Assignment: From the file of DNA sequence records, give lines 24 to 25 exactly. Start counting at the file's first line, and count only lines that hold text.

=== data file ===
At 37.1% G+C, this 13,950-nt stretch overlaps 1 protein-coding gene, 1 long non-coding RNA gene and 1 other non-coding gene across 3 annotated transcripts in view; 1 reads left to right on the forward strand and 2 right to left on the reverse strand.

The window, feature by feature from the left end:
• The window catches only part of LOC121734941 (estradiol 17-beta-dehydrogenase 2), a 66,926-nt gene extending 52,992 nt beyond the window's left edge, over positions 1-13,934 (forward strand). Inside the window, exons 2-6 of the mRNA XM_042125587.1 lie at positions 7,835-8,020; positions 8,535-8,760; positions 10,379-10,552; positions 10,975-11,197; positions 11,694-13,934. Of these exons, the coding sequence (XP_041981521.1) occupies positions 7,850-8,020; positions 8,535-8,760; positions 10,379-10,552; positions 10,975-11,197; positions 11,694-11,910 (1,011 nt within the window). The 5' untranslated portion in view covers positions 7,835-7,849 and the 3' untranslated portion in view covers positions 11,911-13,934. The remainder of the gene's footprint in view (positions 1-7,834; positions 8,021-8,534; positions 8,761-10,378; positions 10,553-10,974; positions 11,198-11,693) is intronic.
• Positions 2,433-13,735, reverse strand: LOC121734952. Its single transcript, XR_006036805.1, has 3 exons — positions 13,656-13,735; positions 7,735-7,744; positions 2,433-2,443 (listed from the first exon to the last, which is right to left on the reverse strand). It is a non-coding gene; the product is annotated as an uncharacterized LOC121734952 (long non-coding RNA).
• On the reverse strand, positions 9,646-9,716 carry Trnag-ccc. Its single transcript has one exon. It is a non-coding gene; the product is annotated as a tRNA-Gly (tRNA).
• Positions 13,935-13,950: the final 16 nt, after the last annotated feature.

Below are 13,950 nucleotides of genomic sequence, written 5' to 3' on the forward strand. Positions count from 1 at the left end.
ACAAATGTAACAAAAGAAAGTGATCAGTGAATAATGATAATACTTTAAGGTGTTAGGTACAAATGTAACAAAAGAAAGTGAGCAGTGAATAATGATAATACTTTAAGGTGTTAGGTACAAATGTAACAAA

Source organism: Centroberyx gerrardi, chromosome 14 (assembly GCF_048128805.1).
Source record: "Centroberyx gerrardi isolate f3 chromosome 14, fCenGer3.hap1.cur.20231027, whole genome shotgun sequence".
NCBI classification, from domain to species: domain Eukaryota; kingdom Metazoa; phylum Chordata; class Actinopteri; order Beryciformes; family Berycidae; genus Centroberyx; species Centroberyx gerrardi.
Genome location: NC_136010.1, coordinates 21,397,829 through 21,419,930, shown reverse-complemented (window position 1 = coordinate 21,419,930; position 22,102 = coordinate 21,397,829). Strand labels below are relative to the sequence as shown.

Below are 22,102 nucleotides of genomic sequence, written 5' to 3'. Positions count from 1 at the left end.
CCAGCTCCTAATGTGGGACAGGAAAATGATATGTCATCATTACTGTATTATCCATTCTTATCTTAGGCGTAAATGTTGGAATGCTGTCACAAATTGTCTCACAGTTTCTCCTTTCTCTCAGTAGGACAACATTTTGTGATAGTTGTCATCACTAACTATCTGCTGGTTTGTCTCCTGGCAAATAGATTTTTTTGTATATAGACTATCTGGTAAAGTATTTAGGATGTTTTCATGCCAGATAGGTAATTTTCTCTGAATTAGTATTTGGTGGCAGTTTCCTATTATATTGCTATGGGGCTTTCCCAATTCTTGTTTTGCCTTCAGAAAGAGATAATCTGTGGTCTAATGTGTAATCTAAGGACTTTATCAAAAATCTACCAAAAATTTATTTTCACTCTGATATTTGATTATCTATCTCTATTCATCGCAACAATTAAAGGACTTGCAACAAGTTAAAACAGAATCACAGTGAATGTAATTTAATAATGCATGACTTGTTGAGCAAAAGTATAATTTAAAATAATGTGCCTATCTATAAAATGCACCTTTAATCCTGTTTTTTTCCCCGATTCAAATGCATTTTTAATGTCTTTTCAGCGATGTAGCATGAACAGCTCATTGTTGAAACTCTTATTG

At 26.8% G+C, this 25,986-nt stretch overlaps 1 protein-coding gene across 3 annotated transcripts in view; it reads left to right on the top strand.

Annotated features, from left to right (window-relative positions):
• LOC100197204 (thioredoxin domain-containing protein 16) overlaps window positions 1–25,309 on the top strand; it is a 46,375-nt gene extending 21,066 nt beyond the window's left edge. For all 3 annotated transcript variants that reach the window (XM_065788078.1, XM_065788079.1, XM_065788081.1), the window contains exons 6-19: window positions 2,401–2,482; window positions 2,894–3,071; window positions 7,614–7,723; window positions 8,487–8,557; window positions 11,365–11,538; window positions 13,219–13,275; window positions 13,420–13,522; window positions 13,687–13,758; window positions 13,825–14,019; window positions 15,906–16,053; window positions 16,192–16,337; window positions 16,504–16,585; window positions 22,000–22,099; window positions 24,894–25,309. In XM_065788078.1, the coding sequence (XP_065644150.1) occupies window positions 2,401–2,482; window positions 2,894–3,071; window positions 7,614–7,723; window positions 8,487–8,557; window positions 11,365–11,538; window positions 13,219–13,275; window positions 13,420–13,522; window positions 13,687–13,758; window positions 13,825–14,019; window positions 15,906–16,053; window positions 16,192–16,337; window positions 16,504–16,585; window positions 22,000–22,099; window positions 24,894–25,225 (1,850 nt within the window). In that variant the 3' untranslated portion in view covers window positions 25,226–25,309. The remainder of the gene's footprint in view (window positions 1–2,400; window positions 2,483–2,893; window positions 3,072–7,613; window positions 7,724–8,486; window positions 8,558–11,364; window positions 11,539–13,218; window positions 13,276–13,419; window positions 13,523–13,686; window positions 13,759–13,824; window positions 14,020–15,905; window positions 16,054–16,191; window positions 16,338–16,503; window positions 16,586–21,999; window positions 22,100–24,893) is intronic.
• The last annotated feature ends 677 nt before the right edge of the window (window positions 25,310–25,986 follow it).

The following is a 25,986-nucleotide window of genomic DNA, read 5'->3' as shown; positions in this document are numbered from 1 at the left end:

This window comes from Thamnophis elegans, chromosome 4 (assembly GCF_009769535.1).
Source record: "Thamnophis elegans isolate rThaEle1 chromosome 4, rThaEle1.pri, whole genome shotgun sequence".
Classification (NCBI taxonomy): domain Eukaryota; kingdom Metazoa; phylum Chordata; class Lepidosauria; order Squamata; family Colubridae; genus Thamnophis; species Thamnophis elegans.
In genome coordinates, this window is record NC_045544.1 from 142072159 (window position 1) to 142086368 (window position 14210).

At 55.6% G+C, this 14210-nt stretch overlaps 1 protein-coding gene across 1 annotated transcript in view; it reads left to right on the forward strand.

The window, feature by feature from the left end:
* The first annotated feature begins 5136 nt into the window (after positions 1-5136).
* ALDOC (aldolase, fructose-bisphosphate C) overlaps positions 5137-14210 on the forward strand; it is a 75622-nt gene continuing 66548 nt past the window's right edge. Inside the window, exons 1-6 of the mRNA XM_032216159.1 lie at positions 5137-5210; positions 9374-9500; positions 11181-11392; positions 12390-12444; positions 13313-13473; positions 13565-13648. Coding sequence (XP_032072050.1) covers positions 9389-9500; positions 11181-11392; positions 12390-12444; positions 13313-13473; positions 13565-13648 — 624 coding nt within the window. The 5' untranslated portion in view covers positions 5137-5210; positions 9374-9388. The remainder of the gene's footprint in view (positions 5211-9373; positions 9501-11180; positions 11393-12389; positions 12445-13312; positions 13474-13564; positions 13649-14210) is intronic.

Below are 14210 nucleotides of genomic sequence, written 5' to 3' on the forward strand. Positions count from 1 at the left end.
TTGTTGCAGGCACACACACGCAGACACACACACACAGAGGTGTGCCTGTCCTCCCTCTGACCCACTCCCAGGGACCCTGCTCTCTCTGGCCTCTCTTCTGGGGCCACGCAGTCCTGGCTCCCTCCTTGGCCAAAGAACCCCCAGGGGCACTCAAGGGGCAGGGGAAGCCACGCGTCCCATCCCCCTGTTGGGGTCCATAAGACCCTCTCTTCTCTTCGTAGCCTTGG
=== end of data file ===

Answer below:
At 55.6% G+C, this 14210-nt stretch overlaps 1 protein-coding gene across 1 annotated transcript in view; it reads left to right on the forward strand.

The window, feature by feature from the left end: